Sacramento youth help shape the future of City parks and recreation through artwork

How would you shape the future of parks and recreation in Sacramento?

The City asked that question and more than 60 Sacramento youth answered in the “Youth Art Expo and Contest: Your Parks, Your Future!” Youth ages 14 to 24 shared their vision for the future of parks and recreation through photos, drawings, videos and poetry.

“We were blown away by the amazing art submissions and recommendations from Sacramento’s young people,” said Park Planning and Development Manager Raymond Costantino.

From the submissions, three winners were selected, one for each age category. Each winner took home $300; another $600 was awarded to 12 honorable mention winners.

Here are the submissions from the three winners:

Age 14-15 winner: Muhammad Riaz

Riaz was inspired by all Sacramento parks, rather than a specific park. He included diversity, maintenance workers and various park activities.

“I think parks and recreation activities are crucial because they allow an escape from daily stressors,” Riaz said. “For example, you can go to parks just to take walks and have some self-reflection, like a sort of meditation. You could also have picnics or hang out with friends and family, which is very beneficial to mental health and allows you to have fun with little worry!”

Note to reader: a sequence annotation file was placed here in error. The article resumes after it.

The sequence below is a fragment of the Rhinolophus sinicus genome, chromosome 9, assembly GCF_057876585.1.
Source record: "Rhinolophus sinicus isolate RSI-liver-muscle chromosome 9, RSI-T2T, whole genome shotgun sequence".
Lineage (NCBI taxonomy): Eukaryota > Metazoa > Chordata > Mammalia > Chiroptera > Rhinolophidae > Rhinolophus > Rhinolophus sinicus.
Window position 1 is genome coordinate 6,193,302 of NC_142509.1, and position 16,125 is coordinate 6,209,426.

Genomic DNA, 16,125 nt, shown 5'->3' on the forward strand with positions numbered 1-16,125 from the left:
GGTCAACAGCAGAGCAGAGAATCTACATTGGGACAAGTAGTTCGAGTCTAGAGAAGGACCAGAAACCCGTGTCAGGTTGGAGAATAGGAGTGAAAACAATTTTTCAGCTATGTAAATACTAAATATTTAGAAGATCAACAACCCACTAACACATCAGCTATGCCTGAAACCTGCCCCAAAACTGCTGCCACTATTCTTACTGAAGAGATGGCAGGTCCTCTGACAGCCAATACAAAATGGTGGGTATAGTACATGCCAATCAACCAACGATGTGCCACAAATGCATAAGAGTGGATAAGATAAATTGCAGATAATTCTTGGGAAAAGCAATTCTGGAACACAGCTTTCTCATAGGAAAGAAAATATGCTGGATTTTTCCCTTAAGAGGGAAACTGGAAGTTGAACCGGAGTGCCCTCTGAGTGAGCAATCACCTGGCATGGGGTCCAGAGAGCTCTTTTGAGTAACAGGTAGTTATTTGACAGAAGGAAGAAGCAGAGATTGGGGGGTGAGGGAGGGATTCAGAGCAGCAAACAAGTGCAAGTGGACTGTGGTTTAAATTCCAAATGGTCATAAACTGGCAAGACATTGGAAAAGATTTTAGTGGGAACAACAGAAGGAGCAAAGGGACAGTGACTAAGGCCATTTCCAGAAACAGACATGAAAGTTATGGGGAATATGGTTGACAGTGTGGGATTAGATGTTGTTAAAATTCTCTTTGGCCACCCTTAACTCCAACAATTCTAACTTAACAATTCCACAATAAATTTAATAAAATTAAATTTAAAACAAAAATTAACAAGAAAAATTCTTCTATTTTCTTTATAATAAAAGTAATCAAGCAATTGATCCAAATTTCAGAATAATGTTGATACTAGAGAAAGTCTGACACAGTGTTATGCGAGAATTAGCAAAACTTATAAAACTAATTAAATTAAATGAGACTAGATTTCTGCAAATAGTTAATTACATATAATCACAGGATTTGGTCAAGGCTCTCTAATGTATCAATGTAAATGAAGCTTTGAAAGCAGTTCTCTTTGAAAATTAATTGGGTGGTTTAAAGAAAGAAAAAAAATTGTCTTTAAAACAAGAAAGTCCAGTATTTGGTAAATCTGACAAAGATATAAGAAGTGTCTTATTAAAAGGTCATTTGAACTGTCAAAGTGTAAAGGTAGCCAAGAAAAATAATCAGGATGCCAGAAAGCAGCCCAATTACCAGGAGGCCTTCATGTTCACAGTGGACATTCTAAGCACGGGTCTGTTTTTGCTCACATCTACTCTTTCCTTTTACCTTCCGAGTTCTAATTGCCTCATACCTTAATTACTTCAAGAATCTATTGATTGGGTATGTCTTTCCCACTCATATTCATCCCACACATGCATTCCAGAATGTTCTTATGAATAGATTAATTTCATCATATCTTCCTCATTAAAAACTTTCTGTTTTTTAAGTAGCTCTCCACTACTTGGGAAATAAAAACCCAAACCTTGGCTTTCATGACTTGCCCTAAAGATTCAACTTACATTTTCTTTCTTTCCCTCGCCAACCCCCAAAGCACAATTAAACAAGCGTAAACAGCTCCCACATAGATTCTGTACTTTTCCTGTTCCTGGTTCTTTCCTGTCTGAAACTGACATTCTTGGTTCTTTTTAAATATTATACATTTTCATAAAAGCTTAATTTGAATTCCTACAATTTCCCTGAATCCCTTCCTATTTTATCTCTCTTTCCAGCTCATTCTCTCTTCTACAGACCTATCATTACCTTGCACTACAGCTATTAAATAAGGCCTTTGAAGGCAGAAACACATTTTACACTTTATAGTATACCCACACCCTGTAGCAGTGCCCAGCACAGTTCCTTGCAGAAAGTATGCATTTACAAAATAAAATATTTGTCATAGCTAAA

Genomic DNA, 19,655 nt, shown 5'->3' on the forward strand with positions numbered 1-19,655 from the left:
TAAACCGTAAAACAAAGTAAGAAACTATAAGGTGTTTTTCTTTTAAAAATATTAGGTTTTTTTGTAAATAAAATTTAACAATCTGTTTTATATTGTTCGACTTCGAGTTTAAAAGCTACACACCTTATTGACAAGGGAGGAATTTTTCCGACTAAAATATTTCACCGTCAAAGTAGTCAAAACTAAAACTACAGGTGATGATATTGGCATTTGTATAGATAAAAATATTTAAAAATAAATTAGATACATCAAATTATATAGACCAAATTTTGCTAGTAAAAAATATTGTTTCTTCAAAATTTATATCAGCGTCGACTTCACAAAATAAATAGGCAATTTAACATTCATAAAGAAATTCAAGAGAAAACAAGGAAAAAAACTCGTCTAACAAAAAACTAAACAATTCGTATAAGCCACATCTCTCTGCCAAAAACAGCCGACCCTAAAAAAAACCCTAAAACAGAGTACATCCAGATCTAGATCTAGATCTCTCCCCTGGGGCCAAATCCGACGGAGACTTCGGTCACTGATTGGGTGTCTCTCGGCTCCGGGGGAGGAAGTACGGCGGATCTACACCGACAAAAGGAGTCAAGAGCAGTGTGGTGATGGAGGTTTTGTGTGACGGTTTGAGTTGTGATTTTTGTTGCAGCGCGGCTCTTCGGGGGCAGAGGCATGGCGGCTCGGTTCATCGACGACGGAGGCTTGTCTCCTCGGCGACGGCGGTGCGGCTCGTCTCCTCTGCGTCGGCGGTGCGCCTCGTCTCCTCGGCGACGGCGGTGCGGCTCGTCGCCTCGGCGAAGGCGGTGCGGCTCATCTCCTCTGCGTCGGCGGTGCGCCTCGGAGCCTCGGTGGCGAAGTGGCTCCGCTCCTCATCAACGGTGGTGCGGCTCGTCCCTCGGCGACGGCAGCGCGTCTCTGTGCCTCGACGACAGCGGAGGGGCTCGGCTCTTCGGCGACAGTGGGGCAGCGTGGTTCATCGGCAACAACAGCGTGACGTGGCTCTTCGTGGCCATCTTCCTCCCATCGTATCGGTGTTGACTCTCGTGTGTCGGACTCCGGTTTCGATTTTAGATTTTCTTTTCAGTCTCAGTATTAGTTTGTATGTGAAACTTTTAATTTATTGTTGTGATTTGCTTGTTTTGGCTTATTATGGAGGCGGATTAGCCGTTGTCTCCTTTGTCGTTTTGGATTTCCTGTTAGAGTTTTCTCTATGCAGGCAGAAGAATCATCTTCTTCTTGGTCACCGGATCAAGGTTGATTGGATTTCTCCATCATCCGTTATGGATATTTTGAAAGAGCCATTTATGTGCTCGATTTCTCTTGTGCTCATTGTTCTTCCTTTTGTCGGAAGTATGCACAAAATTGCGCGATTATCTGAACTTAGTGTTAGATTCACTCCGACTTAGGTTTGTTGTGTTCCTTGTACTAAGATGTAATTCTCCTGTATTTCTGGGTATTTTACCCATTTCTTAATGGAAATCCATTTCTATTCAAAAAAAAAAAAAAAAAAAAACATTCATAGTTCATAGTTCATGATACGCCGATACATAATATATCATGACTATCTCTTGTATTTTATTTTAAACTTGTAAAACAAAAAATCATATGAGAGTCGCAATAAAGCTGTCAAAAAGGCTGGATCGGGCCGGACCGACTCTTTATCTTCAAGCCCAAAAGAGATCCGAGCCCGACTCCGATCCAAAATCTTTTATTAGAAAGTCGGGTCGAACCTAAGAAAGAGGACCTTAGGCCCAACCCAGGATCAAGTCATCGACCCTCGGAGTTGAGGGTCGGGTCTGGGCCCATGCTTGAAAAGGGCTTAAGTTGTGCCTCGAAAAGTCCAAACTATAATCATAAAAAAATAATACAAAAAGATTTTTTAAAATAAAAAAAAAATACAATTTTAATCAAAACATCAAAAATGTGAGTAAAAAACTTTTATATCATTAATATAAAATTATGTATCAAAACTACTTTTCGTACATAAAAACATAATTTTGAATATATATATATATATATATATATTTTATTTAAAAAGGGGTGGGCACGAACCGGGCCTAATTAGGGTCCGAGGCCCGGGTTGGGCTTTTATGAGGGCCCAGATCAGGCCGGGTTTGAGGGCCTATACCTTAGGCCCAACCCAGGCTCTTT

Age 16-18 winner: Samantha Ward

Ward was inspired by North Natomas Community Park which is near her home, and Miller Park where she used to visit with her grandmother.

“Sacramento parks being open and free to everyone means the world to me. It means that everyone can get the same enjoyment out of our parks as I do,” said Ward. “Sacramento’s parks provide opportunities for locals to engage and meet one another. They serve as gathering places for family and community groups of all ages, regardless of background.”

Age 19-24: Alexandra Cooke

Cooke was inspired by McKinley park where she used to visit with her grandmother as a child and visits now with her younger siblings.

“The best part of visiting Sacramento parks is the sense of camaraderie that you get, the significance of these parks, and the countless visits and memories that were created there. Parks in Sacramento are locations that may help us be better, feel good, and feel more satisfied,” Cooke said.

Recommendations submitted by the participants will be included in the Youth, Parks, and Community Enrichment Department’s Parks Master Plan 2040, a guiding document to help Sacramento grow and respond to park and recreation needs over the next 20 years.

“YPCE’s art contest allowed youth to highlight some of the reasons why open space and recreation programs are important to them, whether it be for socialization, relaxation, physical or mental health,” said Costantino.

Using a combination of professional expertise and public input, the Parks Master Plan 2040 will help Sacramento:

  • Provide equitable and accessible parks and recreation opportunities
  • Evaluate and improve park conditions and maintenance
  • Expand recreation and community enrichment programs to better serve all residents
  • Support and empower youth in our communities

To view all of the art submissions, visit YPCE’s Facebook page.

To learn more about the Parks Master Plan 2040, visit the City website.


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